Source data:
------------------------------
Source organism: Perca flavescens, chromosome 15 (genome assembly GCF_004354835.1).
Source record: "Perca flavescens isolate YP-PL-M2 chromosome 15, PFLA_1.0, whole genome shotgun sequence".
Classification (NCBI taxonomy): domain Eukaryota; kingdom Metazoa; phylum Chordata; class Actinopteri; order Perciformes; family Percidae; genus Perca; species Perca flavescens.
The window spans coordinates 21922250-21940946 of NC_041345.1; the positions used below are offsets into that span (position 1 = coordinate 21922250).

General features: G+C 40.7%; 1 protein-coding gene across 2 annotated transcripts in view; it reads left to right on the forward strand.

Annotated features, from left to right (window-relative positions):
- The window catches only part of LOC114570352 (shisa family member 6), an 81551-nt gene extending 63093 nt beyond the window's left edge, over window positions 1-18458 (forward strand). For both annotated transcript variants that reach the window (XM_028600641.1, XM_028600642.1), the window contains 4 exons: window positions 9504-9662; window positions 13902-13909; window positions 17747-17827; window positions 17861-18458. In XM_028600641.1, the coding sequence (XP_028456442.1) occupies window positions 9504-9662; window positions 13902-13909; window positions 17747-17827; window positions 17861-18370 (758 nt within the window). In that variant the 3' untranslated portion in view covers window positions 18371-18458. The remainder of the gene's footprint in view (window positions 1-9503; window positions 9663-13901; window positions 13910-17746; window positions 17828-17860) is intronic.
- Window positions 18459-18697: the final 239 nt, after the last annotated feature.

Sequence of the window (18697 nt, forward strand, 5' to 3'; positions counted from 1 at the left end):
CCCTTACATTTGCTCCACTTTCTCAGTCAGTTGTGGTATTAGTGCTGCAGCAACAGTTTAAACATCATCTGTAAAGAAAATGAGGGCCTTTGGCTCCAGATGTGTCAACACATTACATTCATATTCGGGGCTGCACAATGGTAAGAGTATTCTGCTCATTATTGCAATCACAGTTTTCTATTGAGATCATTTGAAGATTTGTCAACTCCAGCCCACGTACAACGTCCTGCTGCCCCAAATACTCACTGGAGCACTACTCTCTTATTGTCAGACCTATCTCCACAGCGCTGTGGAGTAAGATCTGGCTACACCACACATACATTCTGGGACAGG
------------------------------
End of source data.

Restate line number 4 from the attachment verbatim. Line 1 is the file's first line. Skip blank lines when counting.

The window spans coordinates 21922250-21940946 of NC_041345.1; the positions used below are offsets into that span (position 1 = coordinate 21922250).